Hunter Valley Inns & Hotels

The Forbes

Singleton

 


In reminiscences printed in the Singleton Argus in 1906 the writer recalled that the old original Forbes Hotel on the site of the old Argus Office in John Street (demolished c. 1906) was a weather board building erected by Benjamin Singleton who also had a mill working in the same street, built of wood. (Singleton Argus 1 May 1906)

 

Thomas Balden Cox held the license for the Forbes Inn in 1843 -

' T.B. Cox in returning thanks for the liberal support he has received since his entering into business, begs to inform families and the inhabitants of the Hunter river district that he has completed his new Inn, which will enable him to provided visitors with private sitting rooms and airy bed rooms; and which, for comfort and accommodation, will vie with any other in the colony. He has also laid in a new and extensive stock of wines and spirits and trusts, by a constable attention to the comfort of those who may favour him with their support, to receive a considerable share of public patronage. Superior stabling for forty horses and loose boxes for racers. Book office for the Singleton and Maitland Mail. (9)

In October 1843 the Forbes was the venue for an amateur theatrical performance in aid of the Singleton Benevolent Society. The first performance was the Operatic drama entitled 'The Padlock' after which a variety of songs and the evening was to conclude with the laughable farce of 'The Happy Man'. Tickets were 2/6- and 1/- for children. (10)

Thomas Balden Cox was granted a publican's license for the Queen Victoria Inn in Day Street East Maitland in 1847. (11)  He moved to the Bush Inn at Black Creek in 1848. (12)

Walter Rotton had been in the Colony over twenty years when he took over the Inn in the 1840's. He had arrived free on the Mariner in 1821 and soon found employment in the business house of merchant Vicars Jacob. Walter was convicted of embezzlement soon after as the following article relates: -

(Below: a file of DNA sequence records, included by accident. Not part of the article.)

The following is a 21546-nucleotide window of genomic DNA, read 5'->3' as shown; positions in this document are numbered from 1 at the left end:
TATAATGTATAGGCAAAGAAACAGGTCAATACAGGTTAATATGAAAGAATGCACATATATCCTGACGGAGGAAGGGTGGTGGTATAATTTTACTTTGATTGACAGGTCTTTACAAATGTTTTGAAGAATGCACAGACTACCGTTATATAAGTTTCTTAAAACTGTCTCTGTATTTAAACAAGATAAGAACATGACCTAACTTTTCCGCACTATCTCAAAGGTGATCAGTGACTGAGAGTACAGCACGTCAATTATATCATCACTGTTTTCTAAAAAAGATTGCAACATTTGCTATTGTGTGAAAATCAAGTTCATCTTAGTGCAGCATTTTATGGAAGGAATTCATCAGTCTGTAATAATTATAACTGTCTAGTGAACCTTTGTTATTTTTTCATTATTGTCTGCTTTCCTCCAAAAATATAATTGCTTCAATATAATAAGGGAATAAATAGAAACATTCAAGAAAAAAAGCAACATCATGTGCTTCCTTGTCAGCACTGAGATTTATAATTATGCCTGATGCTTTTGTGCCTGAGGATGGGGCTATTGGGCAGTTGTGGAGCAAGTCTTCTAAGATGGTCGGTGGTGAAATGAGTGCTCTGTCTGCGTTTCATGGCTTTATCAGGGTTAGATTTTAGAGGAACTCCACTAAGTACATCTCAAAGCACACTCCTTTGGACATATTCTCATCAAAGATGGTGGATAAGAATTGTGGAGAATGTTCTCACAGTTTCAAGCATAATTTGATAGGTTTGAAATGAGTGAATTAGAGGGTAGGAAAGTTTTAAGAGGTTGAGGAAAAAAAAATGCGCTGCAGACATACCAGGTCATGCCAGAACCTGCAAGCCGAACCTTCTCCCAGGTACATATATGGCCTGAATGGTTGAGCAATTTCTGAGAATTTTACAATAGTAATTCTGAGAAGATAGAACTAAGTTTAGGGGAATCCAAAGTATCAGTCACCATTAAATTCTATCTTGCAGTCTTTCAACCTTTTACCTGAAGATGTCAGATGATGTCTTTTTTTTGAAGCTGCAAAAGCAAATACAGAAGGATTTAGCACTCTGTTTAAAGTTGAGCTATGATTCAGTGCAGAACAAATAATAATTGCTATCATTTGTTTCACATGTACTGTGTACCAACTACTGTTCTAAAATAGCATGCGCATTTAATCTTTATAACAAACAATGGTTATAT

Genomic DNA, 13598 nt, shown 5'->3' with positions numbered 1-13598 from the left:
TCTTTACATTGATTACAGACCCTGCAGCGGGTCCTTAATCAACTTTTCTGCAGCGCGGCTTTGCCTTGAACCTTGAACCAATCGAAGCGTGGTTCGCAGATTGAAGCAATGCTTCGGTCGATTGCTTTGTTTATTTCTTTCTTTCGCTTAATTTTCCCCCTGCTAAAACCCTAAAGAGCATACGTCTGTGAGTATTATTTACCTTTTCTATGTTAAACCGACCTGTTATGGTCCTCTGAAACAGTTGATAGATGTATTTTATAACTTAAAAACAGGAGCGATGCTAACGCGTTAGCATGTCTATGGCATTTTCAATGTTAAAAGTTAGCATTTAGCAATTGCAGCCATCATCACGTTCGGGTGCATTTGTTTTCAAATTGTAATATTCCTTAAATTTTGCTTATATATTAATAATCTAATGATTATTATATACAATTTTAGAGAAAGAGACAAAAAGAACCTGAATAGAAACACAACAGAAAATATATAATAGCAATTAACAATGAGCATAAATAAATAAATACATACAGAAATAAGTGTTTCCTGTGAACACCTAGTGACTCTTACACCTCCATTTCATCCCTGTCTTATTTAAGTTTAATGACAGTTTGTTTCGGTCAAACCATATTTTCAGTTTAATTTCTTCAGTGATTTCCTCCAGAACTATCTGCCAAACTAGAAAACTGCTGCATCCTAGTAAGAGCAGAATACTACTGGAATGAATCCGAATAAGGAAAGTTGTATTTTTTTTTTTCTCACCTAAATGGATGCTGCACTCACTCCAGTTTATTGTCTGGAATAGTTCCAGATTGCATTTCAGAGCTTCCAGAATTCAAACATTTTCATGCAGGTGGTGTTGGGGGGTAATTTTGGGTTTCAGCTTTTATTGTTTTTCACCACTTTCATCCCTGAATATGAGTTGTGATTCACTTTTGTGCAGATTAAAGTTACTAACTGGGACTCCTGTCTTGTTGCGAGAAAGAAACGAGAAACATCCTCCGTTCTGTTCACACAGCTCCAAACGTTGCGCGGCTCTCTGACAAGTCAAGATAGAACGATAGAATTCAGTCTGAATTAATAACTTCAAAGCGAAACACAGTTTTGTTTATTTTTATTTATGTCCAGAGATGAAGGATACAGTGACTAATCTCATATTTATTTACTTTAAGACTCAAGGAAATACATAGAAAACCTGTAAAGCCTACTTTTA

'Criminal Court - On Thursday last Mr. Walter Rotton was placed at the bar, and indicted for embezzling the goods of his employer. From the outline of the evidence it was apparent that the prisoner had arrived very lately in this Colony in respectable and flattering circumstances, and that he became introduced to the responsible situation of confidential clerk in the employ of Vicars Jacobs Esq. a Merchant recently from India. Of a particularly valuable property this young man, the prisoner, had the most absolute control, with the exception of duly accounting to his master in the ordinary course of business. Losing sight of the high confidence reposed, the prisoner had unfortunately suffered himself to become entrapped in the horrible vortex of crime; he had embezzled the property entrusted to him, and sold the same on his own account; and also received sundry sums of money, in the name of Mr. Jacobs, which had never been accounted for. There could not be a case develop itself more unhappily for the prisoner than this. He was in the receipt of a salary of 100 pounds per annum; and within three months his kind master had obliged him with the emergent loan of 30 pounds, and also allowed him to take 50 pounds worth of goods to venture in speculation; and yet, lamentable to say, the prisoners a young man respected by all that were acquainted with him, and possessing so many enviable advantages, inconsiderately plunged into the commission of that worst species of offence - a breach of trust. Upon the clearest testimony the prisoner was unhappily too satisfactorily proved, and adjudged to by guilty, and was, in consequence of that verdict, consigned to 7 years transportation.'